Dreaming in Cuban Audible Audiobook – Unabridged
“Impressive...[Cristina García’s] story is about three generations of Cuban women and their separate responses to the revolution. Her special feat is to tell it in a style as warm and gentle as the ‘sustaining aromas of vanilla and almond,’ as rhythmic as the music of Beny Moré.” (Time)
Cristina García’s acclaimed book is the haunting, bittersweet story of a family experiencing a country’s revolution and the revelations that follow. The lives of Celia del Pino and her husband, daughters, and grandchildren mirror the magical realism of Cuba itself, a landscape of beauty and poverty, idealism and corruption. Dreaming in Cuban is “a work that possesses both the intimacy of a Chekov story and the hallucinatory magic of a novel by Gabriel García Márquez” (The New York Times). In celebration of the 25th anniversary of the novel’s original publication, this edition features a new introduction by the author.
Praise for Dreaming in Cuban:
“Remarkable...an intricate weaving of dramatic events with the supernatural and the cosmic...evocative and lush.” (San Francisco Chronicle)
“Captures the pain, the distance, the frustrations and the dreams of these family dramas with a vivid, poetic prose.” (The Washington Post)
“Brilliant.... With tremendous skill, passion and humor, García just may have written the definitive story of Cuban exiles and some of those they left behind.” (The Denver Post)
|Listening Length||8 hours and 8 minutes|
|Narrator||Frankie Corzo, Marisa Blake, Anthony Lee Medina, Angel Harper|
|Audible.ca Release Date||March 30 2021|
|Publisher||Random House Audio|
|Best Sellers Rank|| #130,713 in Audible Books & Originals (See Top 100 in Audible Books & Originals) |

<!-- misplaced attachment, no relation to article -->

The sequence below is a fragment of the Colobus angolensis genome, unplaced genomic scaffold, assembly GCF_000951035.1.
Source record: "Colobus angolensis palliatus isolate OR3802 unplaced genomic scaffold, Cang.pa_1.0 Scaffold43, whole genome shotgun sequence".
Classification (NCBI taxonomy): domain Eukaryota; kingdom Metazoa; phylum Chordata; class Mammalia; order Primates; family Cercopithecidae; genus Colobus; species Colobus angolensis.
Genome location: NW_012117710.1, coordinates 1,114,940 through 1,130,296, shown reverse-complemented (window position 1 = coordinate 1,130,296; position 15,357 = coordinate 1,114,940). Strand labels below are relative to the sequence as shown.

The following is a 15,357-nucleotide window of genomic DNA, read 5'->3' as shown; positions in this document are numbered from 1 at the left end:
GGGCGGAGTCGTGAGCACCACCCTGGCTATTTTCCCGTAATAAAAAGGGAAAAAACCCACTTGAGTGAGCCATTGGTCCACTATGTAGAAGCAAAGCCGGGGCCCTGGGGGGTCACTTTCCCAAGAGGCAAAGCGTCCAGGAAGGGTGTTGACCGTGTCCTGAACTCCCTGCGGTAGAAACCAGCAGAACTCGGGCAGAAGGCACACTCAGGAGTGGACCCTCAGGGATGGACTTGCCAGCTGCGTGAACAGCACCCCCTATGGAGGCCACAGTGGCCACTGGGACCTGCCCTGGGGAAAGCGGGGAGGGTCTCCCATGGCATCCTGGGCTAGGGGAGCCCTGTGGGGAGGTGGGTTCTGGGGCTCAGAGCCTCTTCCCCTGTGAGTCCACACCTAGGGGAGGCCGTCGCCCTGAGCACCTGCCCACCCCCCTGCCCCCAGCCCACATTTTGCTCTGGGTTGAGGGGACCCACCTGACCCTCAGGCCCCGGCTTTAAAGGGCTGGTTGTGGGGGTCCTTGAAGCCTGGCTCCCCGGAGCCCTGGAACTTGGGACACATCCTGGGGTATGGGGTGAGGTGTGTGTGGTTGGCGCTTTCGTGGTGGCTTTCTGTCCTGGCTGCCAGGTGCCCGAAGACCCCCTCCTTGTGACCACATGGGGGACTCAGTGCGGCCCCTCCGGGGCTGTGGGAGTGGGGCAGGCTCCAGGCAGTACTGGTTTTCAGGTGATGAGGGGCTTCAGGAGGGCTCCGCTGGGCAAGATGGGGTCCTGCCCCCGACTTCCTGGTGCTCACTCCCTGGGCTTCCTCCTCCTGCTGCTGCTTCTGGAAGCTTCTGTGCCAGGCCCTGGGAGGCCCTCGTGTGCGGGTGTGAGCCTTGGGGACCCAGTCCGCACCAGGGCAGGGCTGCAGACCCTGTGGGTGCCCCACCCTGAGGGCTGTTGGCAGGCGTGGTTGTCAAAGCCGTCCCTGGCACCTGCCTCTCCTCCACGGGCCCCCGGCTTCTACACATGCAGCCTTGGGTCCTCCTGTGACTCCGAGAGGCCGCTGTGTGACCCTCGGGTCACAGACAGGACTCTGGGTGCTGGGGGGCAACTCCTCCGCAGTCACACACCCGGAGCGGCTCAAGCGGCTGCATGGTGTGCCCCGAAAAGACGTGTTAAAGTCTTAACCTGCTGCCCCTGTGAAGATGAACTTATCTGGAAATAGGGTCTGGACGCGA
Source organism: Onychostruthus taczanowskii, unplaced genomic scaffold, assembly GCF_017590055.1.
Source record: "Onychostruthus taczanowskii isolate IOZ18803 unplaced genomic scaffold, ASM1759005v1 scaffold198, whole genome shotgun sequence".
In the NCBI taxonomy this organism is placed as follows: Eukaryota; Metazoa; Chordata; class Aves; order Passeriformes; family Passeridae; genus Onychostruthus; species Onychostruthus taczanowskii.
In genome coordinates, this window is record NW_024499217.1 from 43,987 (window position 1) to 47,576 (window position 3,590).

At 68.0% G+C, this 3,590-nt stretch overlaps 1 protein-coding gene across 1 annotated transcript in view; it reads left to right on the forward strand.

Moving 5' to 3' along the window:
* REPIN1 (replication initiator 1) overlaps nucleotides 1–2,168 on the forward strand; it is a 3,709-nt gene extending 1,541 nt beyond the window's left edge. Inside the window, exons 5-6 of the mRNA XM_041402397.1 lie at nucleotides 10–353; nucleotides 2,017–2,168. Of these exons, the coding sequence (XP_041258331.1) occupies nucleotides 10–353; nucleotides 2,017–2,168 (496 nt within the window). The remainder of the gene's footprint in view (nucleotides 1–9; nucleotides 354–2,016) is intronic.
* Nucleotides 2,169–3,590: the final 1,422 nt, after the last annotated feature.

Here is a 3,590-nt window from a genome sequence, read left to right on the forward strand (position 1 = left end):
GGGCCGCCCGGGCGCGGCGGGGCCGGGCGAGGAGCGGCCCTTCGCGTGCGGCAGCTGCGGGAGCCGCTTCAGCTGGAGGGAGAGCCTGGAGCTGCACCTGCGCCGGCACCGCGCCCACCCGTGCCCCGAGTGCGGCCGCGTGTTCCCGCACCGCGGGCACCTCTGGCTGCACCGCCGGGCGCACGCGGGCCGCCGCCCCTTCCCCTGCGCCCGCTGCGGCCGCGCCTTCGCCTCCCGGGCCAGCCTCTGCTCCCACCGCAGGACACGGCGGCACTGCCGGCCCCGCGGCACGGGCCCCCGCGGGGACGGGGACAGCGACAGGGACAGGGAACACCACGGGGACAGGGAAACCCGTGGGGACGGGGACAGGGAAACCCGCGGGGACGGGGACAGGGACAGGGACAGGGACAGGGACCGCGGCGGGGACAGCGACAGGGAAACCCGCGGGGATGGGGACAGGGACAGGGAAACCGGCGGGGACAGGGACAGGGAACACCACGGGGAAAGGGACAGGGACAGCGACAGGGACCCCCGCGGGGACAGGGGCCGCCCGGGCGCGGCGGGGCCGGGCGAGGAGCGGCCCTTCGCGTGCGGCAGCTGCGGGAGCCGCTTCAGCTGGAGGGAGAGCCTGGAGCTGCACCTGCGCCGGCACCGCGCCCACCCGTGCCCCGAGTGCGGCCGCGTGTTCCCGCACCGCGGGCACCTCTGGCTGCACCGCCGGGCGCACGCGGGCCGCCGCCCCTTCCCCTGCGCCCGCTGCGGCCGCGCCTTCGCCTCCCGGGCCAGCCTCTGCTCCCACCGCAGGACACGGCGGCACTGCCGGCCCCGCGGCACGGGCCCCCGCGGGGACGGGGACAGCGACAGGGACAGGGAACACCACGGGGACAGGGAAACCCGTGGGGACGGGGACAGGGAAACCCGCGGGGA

#1,226 in Psychological Fiction (Audible Books & Originals)
#2,599 in Psychological Thrillers (Audible Books & Originals)
#5,732 in Literary Fiction (Audible Books & Originals)
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From that moment on, I was drawn as surely into this book as the tides in the sea that Celia is guarding. "Dreaming in Cuban" tells the story of the Cuban Revolution from the point of view of three generations of women: the above-mentioned Celia, the grandmother; her daughters, Felicia and Lourdes; and Lourdes' own daughter, Pilar. Each of the three older women, and perhaps Pilar, a 20-ish New York artist, is quite totally mad. Thus we see and hear and feel the revolution from the hallucinatory perceptions of Celia, who worships El Lider (Castro) with ferocity; Felicia, who is torn between old Cuba--its superstitions, its voodoo, its passion--and the modern Cuba, where she is sentenced to a work camp; and Lourdes, who has escaped to Brooklyn and proudly owns the Yankee Doodle Bakery.
There is violence, murder, passion, birth and death in this book, but all told in a sort of lyrical mist, so that the reader feels the torpid heat of the Cuban day, the gentle warmth of the sea, and the breezes that stir the palms. All is dreamlike, which makes the reality of modern Cuba almost impossible to grasp. As one of the main characters says toward the end of the book: "Cuba is a peculiar exile...an island-colony. We can reach it by a thirty-minute charter flight from Miami, yet never reach it at all."
And yet, after reading this incredible book, I feel for the first time that I have some understanding of that small island nation. Or maybe it is all a dream.
Set in the 1970's, Celia del Pino, in her 60s, is a loyal Cuban patriot, who lives by the sea. Her daughter, Lourdes, has fled to America and owns a bakery in Brooklyn. The other daughter, Felicia, still in Cuba, shows signs of mental unbalance and dabbles in Santeria. Her granddaughter, Pilar, a rebellious teenager, has been raised in America but feels a deep connection with her grandmother in Cuba.
There's a dreamlike quality to the book and a touch of the mystical as each character is deeply developed and the story evolves through their inner memories. Strong characterization is the author's strength as well as the way she weaves the stories of each of them together. They've all been effected by the revolution and it shapes the form of this book.
Not only did reading this book introduce me to its interesting characters, it also taught me more about the Cuban revolution than I ever learned from just reading the newspapers. And it piqued my interest in wanting to know more.
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